Non-Anesthetic Dental Treatments: More Harm Than Good?

by Timothy Hodge, DVM

Dental disease in dogs is one of, if not the most, common disorders affecting our canine friends. By the age of three, 80% of all dogs have sufficient dental disease that warrants professional dental cleaning.

Unfortunately, that doesn’t occur with enough regularity to maintain good oral health. Many dogs suffer in silence as a result dental disease. Dental disorders, including plaque, tartar, gingivitis, periodontal disease, infections, cavities, and tooth trauma, all affect the oral cavity. Dental disease also has significant implications for the rest of the body. The heart, kidney, respiratory system and brain are all impacted by diseases of the teeth and oral cavity. Professional dental treatments not only provide for a healthy oral cavity, but also the health of the body as a whole. So, the benefits of proper dental care far outweigh the risks.

All major veterinary organizations that provide treatment guidelines and recommendations have established that professional anesthetic dental cleanings are considered standards of care. To not use anesthesia with dental treatments is considered to be below the minimum appropriate level of care. Anesthesia is the only way a comprehensive oral health assessment and treatment can be performed.

Many dog owners are aware of the importance of proper oral health and the need for dental treatments, but acceptance and compliance is low. Why is this?
In my experience, the fear of anesthesia is the number one reason why dogs, especially older ones, do not have proper dental treatments performed. While it does affect all dogs and all breeds, dental disease is prevalent primarily in older toy breeds. Costs and fees are generally less of a concern as most pet parents know how important this treatment is and plan accordingly. The key to preventing tooth loss is assessment and treatment. This is greatly limited with non-anesthetic dental treatments.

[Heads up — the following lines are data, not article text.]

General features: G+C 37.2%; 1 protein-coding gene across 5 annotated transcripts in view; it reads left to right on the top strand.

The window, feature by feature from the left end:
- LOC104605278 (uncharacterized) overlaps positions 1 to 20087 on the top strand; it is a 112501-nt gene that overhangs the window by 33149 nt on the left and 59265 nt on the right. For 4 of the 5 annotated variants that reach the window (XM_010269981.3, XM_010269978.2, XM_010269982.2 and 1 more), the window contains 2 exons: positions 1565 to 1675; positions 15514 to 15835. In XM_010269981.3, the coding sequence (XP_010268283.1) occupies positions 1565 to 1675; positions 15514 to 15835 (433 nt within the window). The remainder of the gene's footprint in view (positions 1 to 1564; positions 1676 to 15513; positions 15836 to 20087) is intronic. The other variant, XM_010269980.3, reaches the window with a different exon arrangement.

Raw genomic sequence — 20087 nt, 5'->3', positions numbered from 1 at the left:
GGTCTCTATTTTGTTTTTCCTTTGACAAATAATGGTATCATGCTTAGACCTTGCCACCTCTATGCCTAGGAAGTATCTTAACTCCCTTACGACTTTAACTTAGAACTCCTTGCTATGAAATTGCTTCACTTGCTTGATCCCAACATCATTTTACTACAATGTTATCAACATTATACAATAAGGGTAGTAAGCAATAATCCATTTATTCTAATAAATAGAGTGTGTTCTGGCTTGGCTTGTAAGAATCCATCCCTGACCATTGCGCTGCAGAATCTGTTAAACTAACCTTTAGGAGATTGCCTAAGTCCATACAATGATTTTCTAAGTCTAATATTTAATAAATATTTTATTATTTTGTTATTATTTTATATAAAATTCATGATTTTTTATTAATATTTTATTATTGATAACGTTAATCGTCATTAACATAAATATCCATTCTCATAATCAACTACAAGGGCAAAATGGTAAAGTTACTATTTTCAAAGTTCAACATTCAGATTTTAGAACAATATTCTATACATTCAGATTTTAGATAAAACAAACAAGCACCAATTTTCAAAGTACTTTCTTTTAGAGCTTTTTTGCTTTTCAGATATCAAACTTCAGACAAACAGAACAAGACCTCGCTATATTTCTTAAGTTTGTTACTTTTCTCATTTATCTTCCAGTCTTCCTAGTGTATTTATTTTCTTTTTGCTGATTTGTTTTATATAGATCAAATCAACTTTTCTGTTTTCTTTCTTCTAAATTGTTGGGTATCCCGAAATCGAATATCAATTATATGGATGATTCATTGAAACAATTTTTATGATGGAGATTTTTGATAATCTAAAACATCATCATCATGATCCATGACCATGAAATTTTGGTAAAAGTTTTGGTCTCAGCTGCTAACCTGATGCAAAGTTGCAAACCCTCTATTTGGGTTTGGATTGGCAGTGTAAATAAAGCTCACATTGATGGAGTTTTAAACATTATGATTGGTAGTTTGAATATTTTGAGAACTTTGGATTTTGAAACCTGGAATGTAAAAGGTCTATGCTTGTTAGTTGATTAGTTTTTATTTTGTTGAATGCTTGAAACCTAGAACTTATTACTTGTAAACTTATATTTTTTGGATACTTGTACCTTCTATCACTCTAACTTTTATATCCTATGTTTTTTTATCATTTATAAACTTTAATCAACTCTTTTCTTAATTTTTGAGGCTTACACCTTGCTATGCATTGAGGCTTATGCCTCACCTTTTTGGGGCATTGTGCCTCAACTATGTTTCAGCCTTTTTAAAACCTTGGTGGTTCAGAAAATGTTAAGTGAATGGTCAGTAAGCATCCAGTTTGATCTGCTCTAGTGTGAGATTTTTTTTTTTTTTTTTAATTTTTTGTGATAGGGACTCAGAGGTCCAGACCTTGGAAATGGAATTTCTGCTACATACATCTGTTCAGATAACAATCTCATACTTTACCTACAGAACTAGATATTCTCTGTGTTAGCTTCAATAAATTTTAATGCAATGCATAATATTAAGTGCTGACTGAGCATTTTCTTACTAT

Non-anesthetic dental cleanings give pet owners a false sense of security into believing that they are doing what is best for their pet. However, in many cases, disease is left undetected and untreated. The pet suffers in silence until they can no longer tolerate the pain. By this point, the disease has progressed to where extraction of teeth is the only alternative. Other organs may now also be affected.

If disease is found early enough, treatments other than extractions are among available options. Tooth loss can be avoided with early, proper assessment and treatment, only achieveable if the pet is under anesthesia.

For non-anesthetic dental procedures, pets have to be restrained. This increases the risks that the pet may be injured by the restraint. Dental instruments can also cause mouth, head trauma or injury. It is most important to realize that the majority of dental disease lies below the gum line. This cannot be addressed effectively with non-anesthetic cleanings.

Cleaning only the surface of the tooth crown is a cosmetic procedure that offers no health benefits for the pet. Non-anesthetic dental cleanings are not in the best interest of your pet’s health and well-being.

Age Is Not A Disease
Many pet parents become more concerned with anesthesia in their older dogs. This is especially true of small breed dogs. The time under anesthesia can be longer for older pets due to the level of disease and the necessity for more dental work. Treatment, early and often, is the key. Repeated anesthesia over the life of the pet does not impact longevity as was once the case with older anesthetic medications. Dental disease is not curable with a one-time
treatment. The disease is recurrent and progressive. Regular anesthetic dental treatments and cleanings can manage and stall dental disease.